After making adjustments to the logistics of waitlisting classes, the Registrar’s Office still lacks an ideal method for placing waitlisted students into classes. Last April, the Registrar shifted from managing electronic waitlists with a computer system called Datatel to requiring professors to manage their own waitlists. The shift has had mixed results and some students are still stressed about their own waitlisting situations.
Registrar Ron Urban cited Datatel’s inflexible format as the predominant factor in the decision to let professors handle waitlists. The former program relied on a computer system which would notify students when a spot opened up. The student then would have 24-hours to add the class. If he or she failed to do so or chose not to do so, the computer simply notified the next person on the list, regardless of grade or major.
Urban said that many professors expressed a desire for more control in choosing which students made it off the waitlist and into their classes.
Jeanne Morefield, associate professor of politics, is one of the professors who prefers the switch.
“I like keeping my own wait list because I find that it’s the students who are really motivated to take the class who make the effort to get on it. I also learn something from them about why they want to take the class,” Morefield said.
Many times, faculty members try to give preference to the waitlisted students who need the class for their major. Under the Datatel system, this simply didn’t happen.
“The computer system works just fine for large schools. But at Whitman College, we provide a lot of services to the students in the interest of broader justice that just aren’t compatible with this system,” Urban said.
While in the hopes of serving students better, the shift unfortunately has brought its own set of issues.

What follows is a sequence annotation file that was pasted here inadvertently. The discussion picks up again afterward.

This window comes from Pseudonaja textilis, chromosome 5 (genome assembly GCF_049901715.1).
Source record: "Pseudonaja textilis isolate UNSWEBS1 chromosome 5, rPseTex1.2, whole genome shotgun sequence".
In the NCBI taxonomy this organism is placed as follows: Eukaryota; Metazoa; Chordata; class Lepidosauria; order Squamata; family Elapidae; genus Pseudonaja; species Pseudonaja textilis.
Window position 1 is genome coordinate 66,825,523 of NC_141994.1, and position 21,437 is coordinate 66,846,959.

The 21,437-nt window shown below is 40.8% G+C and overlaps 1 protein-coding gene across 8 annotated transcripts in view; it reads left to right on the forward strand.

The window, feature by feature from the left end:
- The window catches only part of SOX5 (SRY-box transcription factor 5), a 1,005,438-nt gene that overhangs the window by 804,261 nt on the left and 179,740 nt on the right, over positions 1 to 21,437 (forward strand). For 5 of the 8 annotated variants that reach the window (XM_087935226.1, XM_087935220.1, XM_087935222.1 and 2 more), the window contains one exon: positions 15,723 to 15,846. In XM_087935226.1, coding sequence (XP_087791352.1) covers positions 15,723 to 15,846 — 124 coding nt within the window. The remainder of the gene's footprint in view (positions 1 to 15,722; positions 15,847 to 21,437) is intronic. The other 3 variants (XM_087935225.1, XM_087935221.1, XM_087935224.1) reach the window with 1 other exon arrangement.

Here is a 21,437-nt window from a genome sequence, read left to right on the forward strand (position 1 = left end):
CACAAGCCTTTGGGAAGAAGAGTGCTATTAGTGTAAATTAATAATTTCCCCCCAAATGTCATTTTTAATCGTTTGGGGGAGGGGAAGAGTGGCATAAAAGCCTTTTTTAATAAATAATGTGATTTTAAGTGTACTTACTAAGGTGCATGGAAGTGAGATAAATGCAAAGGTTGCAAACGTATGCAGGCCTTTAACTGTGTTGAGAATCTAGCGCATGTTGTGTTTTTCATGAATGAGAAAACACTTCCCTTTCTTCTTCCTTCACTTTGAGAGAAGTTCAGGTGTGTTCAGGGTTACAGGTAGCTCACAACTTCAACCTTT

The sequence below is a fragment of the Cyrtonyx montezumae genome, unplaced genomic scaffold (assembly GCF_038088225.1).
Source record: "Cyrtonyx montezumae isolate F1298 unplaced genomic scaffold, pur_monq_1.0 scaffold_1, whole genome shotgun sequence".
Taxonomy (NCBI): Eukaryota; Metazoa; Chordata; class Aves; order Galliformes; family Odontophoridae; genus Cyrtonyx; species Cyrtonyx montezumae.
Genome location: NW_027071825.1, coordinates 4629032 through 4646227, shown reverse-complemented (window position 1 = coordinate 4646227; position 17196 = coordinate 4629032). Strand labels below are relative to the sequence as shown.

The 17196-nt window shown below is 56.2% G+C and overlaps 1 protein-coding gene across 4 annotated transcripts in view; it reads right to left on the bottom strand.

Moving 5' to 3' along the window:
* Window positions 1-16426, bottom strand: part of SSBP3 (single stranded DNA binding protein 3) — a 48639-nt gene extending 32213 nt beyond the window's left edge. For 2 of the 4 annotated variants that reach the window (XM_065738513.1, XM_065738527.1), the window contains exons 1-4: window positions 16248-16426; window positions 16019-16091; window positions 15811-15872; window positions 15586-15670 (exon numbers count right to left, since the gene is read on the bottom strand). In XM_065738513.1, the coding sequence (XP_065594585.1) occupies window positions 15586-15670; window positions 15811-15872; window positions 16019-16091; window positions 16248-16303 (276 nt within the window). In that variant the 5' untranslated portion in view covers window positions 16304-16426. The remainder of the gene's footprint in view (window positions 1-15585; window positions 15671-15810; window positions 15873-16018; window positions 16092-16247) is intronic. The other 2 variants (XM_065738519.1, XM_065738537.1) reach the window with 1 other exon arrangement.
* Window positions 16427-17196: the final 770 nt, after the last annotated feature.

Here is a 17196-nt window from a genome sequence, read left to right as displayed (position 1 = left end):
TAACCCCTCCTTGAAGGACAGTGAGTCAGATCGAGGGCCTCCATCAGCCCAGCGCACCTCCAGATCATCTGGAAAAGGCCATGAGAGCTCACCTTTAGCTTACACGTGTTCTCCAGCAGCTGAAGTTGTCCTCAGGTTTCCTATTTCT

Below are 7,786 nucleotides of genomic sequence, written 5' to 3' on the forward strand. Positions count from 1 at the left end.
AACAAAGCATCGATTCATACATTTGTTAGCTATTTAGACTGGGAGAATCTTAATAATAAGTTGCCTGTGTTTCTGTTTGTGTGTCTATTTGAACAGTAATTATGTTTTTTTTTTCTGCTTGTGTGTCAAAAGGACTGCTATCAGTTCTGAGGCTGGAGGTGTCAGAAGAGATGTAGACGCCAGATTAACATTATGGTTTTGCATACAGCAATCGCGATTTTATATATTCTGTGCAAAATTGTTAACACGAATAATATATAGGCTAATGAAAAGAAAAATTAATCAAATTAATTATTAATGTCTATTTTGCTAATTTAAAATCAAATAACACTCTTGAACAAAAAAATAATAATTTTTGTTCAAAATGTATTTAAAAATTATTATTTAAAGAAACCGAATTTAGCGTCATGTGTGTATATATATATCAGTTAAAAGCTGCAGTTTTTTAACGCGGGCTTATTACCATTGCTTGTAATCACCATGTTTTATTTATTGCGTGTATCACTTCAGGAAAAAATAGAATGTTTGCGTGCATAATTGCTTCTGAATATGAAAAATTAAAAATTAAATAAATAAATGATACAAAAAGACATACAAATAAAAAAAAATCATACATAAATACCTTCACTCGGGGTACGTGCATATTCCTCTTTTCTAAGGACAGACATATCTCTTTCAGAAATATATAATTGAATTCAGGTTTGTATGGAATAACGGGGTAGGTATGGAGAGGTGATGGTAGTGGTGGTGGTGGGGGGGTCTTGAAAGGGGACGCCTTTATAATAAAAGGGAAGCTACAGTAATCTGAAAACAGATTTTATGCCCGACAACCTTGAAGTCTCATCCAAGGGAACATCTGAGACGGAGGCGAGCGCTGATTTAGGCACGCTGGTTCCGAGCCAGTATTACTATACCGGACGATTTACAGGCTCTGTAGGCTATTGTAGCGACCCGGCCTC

“The professors don’t monitor waitlists as closely as the computer, and that means that sometimes there are open spots that don’t get filled,” Urban said.
Urban also acknowledges that the professors have busy schedules and understands why waitlists might not be their first priority.
“Many of them focus primarily on being scholars. And can I fault them for that?” he said.
Though several students faced stress because of waitlisting this semester, they often did not express frustrations about professors managing the waitlists. Rather, they were concerned with the limited number of seats available in certain classes.
First-year Claudia Sanchez-Ayala was waitlisted for a sociology class. Since the class could potentially affect her major, and because she knew it was a popular class, she took precautions to better her chances of getting off the waitlist.
“I e-mailed the professor weeks in advance. I guess that’s the only way to get into these sorts of classes,” Sanchez-Ayala said.
Fortunately, Sanchez-Ayala was able to get into the class.
Sophomore Andrew Strong is designing an environmental studies-art major and had somewhat more difficulty. He started off the semester only registered for two classes he actually wanted to take and was on seven waitlists.
One of the waitlists was for the Methods of Environmental Analysis lab, a class he needed to take for his major. Fortunately, he was able to get into the lab after talking with the professor and explaining his situation. And, despite his waitlist experiences, Strong was fairly optimistic.
“I’ve been lucky. Every semester I’ve managed to get into classes I want to take. But it’s been stressful going into the semester not knowing exactly what I’m going to take,” he said.
Both Strong and Sanchez-Ayala suggested that making more sections of these popular courses available would be the ideal solution to their stress. However, both also acknowledged the fact that this is not a likely solution.
Urban proposed his own list of suggestions to improve the waitlisting system including being able to customize the length of time students are given to respond to a notification about an open slot. He would also like to see a limitation on the number of waitlists students can sign up for. Urban realizes, however, that these changes aren’t easily made:
“Technology is an imperfect solution at best. I wish I had a magic wand to solve the problem. If anyone has a magic wand, send me the URL.”